Patient Safety Over Power Hierarchy: A Scoping Review of Healthcare Professionals' Speaking-up Skills Training

J Healthc Qual. 2020 Sep/Oct;42(5):249-263. doi: 10.1097/JHQ.0000000000000257.


Communication failures in healthcare constitute a major root cause of adverse events and medical errors. Considerable evidence links failures to raise concerns about patient harm in a timely manner with errors in medication administration, hygiene and isolation, treatment decisions, or invasive procedures. Expressing one's concern while navigating the power hierarchy requires formal training that targets both the speaker's emotional and verbal skills and the receiver's listening skills. We conducted a scoping review to examine the scope and components of training programs that targeted healthcare professionals' speaking-up skills. Out of 9,627 screened studies, 14 studies published between 2005 and 2018 met the inclusion criteria. The majority of the existing training exclusively relied on one-time training, mostly in simulation settings, involving subjects from the same profession. In addition, most studies implicitly referred to positional power as defined by titles; few addressed other forms of power such as personal resources (e.g., expertise, information). Almost none addressed the emotional and psychological dimensions of speaking up. The existing literature provides limited evidence identifying effective training components that positively affect speaking-up behaviors and attitudes. Future opportunities include examining the role of healthcare professionals' conflict engagement style or leaders' behaviors as factors that promote speaking-up behaviors.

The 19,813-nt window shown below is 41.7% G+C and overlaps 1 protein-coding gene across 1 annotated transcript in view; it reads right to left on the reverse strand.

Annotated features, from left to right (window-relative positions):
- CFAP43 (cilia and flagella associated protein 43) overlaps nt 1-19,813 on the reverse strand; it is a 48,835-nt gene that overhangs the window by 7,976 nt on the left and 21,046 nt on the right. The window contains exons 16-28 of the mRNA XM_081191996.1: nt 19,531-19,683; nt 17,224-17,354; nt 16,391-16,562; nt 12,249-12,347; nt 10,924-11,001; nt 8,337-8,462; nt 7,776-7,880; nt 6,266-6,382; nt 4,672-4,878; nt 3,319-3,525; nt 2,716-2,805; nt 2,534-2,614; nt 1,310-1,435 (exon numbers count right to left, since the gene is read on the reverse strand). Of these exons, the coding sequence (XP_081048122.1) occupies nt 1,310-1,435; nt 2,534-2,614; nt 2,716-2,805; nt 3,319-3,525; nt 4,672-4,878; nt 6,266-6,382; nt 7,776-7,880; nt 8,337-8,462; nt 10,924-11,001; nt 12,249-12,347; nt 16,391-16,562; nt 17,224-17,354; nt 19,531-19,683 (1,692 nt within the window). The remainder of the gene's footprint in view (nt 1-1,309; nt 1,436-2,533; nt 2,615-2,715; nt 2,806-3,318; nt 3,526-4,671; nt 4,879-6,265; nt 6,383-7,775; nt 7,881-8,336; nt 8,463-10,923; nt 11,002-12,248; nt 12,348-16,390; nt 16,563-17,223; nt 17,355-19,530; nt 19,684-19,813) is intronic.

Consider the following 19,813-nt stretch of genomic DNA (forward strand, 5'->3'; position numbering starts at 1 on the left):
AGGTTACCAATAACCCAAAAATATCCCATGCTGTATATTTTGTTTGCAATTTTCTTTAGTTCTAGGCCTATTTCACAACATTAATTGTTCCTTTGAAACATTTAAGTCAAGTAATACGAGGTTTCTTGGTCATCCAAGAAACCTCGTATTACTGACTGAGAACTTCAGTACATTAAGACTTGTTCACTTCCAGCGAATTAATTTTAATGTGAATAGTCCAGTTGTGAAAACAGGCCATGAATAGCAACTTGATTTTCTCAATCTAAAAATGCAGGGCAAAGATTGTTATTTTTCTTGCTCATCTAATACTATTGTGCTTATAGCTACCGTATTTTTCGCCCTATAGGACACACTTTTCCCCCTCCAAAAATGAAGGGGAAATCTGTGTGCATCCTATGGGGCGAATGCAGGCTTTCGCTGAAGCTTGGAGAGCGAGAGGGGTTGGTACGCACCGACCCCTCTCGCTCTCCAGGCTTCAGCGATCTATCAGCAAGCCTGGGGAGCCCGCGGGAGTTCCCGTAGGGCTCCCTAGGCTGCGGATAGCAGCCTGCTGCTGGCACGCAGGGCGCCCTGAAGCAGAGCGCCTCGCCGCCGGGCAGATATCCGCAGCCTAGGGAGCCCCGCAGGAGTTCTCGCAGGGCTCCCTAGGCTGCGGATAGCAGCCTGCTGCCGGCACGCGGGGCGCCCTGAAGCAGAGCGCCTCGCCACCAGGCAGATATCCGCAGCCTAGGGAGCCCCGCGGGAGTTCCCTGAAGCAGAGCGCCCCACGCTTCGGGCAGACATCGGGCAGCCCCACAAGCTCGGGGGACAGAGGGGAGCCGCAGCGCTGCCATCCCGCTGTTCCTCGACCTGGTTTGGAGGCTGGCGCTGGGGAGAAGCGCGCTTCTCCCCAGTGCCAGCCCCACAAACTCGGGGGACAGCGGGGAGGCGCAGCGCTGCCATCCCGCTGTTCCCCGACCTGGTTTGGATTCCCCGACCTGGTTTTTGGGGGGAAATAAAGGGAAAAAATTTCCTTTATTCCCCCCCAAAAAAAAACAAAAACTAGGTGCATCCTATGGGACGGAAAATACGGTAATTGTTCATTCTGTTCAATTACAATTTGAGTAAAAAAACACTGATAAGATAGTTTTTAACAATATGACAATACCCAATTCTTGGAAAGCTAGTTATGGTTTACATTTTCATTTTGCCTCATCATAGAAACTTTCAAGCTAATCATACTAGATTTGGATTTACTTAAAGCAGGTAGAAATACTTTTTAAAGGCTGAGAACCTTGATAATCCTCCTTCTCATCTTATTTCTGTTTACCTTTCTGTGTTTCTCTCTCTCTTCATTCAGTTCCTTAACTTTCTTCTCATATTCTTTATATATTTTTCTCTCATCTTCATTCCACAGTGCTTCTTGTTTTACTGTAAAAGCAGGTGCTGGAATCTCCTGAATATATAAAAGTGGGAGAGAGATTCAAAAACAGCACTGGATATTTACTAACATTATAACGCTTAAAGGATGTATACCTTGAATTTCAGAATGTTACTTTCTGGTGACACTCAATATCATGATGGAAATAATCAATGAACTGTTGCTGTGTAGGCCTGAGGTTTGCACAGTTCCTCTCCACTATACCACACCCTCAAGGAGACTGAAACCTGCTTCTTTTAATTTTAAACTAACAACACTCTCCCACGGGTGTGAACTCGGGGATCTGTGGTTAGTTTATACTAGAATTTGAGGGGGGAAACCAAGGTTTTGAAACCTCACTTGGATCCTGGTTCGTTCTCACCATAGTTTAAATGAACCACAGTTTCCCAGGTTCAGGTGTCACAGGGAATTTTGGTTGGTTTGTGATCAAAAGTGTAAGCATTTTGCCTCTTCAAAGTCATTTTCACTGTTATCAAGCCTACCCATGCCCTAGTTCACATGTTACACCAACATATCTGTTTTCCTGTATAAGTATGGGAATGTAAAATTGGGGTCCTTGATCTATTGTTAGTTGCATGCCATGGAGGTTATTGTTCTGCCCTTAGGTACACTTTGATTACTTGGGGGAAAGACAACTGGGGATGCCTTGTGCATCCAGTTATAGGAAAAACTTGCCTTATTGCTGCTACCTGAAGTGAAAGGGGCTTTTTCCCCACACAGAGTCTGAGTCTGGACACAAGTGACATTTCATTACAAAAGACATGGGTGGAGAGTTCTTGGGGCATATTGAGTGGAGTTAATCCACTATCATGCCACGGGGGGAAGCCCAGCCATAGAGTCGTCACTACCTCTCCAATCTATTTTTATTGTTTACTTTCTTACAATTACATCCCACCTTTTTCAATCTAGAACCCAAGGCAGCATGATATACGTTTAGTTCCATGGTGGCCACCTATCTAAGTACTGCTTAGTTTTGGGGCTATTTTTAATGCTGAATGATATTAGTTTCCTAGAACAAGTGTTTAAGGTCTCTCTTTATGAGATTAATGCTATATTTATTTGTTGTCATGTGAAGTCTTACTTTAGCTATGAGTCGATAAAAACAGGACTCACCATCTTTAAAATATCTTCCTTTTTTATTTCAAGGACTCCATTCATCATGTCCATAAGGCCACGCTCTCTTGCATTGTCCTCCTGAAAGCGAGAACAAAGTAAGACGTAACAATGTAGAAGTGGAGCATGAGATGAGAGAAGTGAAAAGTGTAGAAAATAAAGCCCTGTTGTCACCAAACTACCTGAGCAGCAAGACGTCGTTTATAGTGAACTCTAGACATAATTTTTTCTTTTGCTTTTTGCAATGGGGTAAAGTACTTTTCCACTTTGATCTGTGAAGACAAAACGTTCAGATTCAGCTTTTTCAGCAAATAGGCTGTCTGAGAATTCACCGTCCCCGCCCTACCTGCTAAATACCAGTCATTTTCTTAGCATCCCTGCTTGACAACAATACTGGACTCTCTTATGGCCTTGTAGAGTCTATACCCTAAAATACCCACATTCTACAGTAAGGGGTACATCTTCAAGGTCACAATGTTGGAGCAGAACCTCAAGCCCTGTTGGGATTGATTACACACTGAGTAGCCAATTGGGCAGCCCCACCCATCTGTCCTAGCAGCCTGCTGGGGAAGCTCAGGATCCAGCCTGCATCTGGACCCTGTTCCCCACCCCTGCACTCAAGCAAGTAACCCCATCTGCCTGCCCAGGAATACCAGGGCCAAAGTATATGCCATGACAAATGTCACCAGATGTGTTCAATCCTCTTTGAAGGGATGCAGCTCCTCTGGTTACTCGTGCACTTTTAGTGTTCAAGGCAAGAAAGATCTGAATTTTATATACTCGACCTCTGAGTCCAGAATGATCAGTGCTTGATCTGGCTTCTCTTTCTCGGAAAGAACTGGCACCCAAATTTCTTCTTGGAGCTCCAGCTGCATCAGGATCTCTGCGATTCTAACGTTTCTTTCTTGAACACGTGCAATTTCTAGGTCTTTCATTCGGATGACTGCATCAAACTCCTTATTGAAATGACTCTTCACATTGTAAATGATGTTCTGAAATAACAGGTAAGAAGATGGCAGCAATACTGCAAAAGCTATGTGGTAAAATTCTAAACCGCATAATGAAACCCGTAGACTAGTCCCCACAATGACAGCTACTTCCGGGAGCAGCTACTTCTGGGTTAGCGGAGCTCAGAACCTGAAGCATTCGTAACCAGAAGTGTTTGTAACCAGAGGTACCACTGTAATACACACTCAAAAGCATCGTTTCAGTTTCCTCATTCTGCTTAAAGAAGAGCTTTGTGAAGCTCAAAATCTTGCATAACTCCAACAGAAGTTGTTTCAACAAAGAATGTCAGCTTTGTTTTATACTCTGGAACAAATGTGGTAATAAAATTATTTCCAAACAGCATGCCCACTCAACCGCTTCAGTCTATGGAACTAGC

Publication types

  • Research Support, Non-U.S. Gov't
  • Systematic Review

MeSH terms

  • Adult
  • Communication*
  • Curriculum
  • Delivery of Health Care / standards*
  • Female
  • Health Personnel / education*
  • Health Personnel / psychology*
  • Humans
  • Male
  • Medical Errors / prevention & control*
  • Middle Aged
  • Patient Safety / standards*
  • Practice Guidelines as Topic*